The Utah County Commission moved on Wednesday to postpone its discussion about amending the county’s 2021 general fund budget and other budgetary funds for two weeks.

The commission was set to consider budget changes put forward by Commissioner Tom Sakievich. However, the commissioner told his colleagues that “this morning I had some new information come up that may impact the plan that we have put in place, and I do not have the final information back.”

“And so I’m requesting that we continue this discussion (for) two weeks to allow me to get that information solidified,” said Sakievich.

The discussion took place weeks after Sakievich and Commissioner Bill Lee announced that they would consider amending the county’s 2021 budget and rolling back a controversial 2019 property tax increase.

Commissioner Amelia Powers Gardner, who took office in April after resigning as Utah County Clerk/Auditor, criticized Sakievich for putting together a proposal with little notice and said that “as we go through and we look at budget adjustments, I think that we need to have more process to how we do these budget adjustments.”

“I think that, at a minimum, we should have two weeks of input on any budget adjustment, and that doesn’t mean that we let people know that there will be a budget adjustment, and then 24 hours before we come up with numbers,” said Gardner, who clashed with Sakievich and Lee earlier this year over a widely denounced proposal to move budget staff directly under the commission. “I would request that we have at least two weeks to discuss any budget adjustment, and that’s after we have the numbers.”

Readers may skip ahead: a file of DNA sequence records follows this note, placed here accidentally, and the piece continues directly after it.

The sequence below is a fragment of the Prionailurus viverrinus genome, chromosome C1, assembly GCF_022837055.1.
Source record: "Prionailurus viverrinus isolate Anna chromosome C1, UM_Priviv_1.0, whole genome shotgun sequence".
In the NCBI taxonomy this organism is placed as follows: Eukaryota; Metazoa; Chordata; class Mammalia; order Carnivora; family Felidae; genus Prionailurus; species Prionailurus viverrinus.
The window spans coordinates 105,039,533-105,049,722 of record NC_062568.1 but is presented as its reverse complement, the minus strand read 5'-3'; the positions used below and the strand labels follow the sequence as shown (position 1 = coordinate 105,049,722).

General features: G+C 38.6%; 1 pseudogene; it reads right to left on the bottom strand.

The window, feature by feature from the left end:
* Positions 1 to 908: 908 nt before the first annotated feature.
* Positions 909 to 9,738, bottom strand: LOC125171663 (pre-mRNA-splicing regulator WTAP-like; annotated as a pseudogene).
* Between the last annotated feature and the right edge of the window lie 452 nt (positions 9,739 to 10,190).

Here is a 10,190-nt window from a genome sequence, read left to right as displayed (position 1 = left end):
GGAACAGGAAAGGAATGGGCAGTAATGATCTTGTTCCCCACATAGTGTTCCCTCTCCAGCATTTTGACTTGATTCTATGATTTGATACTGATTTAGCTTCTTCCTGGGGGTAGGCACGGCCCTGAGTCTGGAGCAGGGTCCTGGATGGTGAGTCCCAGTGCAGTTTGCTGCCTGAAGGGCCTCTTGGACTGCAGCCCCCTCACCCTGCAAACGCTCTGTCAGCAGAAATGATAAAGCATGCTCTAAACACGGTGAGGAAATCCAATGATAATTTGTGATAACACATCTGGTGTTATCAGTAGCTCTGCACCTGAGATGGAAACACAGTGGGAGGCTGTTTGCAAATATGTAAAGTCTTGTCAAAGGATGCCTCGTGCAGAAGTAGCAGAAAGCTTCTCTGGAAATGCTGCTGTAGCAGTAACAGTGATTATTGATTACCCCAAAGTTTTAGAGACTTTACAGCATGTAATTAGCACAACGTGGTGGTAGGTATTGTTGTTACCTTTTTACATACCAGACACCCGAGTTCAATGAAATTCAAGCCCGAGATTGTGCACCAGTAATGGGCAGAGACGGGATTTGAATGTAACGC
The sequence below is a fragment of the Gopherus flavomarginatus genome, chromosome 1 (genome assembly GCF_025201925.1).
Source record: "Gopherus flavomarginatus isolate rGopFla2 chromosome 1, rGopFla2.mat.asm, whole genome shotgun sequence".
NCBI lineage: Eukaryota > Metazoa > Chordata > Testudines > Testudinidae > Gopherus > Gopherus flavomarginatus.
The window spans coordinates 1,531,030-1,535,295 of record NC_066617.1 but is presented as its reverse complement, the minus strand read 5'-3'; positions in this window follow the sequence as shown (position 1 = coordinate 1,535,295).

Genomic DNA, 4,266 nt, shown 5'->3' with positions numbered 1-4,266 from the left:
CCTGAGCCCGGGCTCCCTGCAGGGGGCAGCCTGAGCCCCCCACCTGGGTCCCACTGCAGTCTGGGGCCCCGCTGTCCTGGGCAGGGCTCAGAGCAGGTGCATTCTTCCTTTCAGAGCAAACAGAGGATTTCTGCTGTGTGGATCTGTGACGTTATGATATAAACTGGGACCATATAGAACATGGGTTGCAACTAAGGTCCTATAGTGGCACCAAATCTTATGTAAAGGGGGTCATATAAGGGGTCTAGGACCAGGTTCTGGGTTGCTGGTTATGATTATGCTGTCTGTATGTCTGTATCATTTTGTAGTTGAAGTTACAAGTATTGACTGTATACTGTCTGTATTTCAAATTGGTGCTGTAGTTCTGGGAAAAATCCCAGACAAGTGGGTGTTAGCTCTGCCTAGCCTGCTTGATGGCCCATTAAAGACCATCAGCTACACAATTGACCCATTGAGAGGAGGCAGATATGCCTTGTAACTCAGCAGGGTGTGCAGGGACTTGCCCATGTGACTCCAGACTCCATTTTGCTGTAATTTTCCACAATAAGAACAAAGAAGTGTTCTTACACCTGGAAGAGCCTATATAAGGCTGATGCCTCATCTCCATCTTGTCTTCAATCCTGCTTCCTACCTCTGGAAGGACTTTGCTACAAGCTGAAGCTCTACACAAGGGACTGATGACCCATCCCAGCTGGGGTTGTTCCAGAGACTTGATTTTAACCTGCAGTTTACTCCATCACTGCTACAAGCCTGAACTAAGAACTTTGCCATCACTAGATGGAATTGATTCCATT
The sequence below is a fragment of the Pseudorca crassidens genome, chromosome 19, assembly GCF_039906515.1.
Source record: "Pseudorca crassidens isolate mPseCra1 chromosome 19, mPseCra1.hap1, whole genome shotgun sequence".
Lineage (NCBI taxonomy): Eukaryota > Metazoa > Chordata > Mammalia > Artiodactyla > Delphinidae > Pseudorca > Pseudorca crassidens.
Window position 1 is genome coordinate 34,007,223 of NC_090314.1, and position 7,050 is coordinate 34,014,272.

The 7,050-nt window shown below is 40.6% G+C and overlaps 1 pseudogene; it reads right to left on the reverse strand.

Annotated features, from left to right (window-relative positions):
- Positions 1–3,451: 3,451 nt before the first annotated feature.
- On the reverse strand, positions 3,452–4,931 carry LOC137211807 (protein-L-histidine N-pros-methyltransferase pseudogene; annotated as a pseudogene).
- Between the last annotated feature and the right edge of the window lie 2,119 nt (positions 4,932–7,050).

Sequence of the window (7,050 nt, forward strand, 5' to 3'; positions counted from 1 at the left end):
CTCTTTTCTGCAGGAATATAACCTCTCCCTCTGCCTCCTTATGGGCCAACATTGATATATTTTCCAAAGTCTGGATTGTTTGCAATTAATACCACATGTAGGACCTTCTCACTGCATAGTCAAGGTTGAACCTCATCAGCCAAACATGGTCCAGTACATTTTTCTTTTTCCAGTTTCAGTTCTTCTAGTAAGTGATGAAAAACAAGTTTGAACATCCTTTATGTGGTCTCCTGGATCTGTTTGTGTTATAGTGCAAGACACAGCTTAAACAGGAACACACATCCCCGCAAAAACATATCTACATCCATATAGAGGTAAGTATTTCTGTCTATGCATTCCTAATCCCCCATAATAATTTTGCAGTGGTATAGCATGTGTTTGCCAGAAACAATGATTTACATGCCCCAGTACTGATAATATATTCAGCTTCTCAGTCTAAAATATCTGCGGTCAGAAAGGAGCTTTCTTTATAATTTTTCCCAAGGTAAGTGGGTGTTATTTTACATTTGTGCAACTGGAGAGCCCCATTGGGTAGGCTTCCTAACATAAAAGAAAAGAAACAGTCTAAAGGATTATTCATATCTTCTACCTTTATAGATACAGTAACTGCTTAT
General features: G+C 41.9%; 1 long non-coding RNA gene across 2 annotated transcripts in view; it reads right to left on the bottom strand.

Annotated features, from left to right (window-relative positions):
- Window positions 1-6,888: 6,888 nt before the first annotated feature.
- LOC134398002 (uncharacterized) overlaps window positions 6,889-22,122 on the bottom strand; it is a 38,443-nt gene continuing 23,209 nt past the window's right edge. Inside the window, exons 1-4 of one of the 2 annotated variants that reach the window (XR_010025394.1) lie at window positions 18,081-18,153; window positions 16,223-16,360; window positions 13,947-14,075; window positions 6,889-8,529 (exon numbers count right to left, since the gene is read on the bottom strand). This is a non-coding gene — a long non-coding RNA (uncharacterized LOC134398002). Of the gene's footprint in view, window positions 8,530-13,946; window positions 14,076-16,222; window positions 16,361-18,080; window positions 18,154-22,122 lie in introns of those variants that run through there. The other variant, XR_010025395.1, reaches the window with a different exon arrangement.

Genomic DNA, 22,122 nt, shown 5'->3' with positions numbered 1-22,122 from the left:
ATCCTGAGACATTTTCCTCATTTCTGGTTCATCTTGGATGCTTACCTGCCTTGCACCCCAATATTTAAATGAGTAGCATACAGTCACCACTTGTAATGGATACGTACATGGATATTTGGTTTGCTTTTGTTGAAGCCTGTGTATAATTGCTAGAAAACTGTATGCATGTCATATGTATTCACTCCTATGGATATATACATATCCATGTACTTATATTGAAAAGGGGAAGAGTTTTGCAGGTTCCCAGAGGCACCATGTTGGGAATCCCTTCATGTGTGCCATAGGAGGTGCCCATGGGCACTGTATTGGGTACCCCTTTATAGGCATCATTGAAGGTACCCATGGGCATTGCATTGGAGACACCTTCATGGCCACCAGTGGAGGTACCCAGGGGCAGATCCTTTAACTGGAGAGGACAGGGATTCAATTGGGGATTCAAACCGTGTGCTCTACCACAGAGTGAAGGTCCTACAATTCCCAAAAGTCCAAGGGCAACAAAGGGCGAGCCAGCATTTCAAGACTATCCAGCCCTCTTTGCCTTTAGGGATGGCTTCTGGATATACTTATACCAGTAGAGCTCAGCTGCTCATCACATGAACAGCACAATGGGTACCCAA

The former clerk/auditor noted that the county’s budget staff has “a lot of job responsibilities” and said that “every time we pull them off to work on a budget amendment with hours notice, or even days notice … (it) makes it harder for us to have the information that we need to have valid budgets.”

Gardner added that the commission cannot “expect people to drop everything they’re doing, cancel every meeting that they have with every other department in this county so that we can look at a budget adjustment with hours notice.”

“It’s basically the epitome of government inefficiency,” she said.

Lee agreed with postponing the discussion about budget amendments, noting that he “was prepared to say, ‘You know what, I’m going to need a little bit more time on this as well.’”

Gardner got into a back-and-forth with Sakievich after she said that “there needs to be a better process that allows for more input, allows for more respect for the staff and allows for more respect for our fellow elected officials and the department heads.”

“Insinuating that there has been a lack of respect is not what has happened,” Sakievich quickly shot back. “It has been an ongoing discussion, it has been a weekly discussion, directly and indirectly. … But there has been no disrespect of any staff members.”

Gardner replied, “I think giving people four hours notice for a budget change is disrespectful. I think it’s indirect, but I think it is disrespectful.”

“I have no further comment,” said Sakievich.

The commission voted unanimously to continue the budget amendments discussion and public hearing until 2 p.m. on May 26.

Connor Richards covers government, the environment and south Utah County for the Daily Herald. He can be reached at crichards@heraldextra.com and 801-344-2599.

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